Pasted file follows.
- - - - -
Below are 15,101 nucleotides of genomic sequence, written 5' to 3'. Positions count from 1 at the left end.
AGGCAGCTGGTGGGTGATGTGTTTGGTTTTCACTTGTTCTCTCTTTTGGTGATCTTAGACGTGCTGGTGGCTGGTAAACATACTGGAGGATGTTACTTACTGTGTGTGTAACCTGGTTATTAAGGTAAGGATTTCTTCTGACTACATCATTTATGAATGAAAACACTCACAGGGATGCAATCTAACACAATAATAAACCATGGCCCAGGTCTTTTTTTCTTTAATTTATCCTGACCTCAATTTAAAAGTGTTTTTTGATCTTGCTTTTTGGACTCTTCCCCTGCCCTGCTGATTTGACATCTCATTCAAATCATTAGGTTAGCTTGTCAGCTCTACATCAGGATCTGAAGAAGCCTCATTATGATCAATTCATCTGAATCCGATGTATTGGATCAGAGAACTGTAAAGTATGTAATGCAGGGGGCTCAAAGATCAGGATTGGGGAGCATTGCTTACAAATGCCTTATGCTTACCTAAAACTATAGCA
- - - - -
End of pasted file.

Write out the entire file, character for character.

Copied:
Below are 15,101 nucleotides of genomic sequence, written 5' to 3'. Positions count from 1 at the left end.
AGGCAGCTGGTGGGTGATGTGTTTGGTTTTCACTTGTTCTCTCTTTTGGTGATCTTAGACGTGCTGGTGGCTGGTAAACATACTGGAGGATGTTACTTACTGTGTGTGTAACCTGGTTATTAAGGTAAGGATTTCTTCTGACTACATCATTTATGAATGAAAACACTCACAGGGATGCAATCTAACACAATAATAAACCATGGCCCAGGTCTTTTTTTCTTTAATTTATCCTGACCTCAATTTAAAAGTGTTTTTTGATCTTGCTTTTTGGACTCTTCCCCTGCCCTGCTGATTTGACATCTCATTCAAATCATTAGGTTAGCTTGTCAGCTCTACATCAGGATCTGAAGAAGCCTCATTATGATCAATTCATCTGAATCCGATGTATTGGATCAGAGAACTGTAAAGTATGTAATGCAGGGGGCTCAAAGATCAGGATTGGGGAGCATTGCTTACAAATGCCTTATGCTTACCTAAAACTATAGCA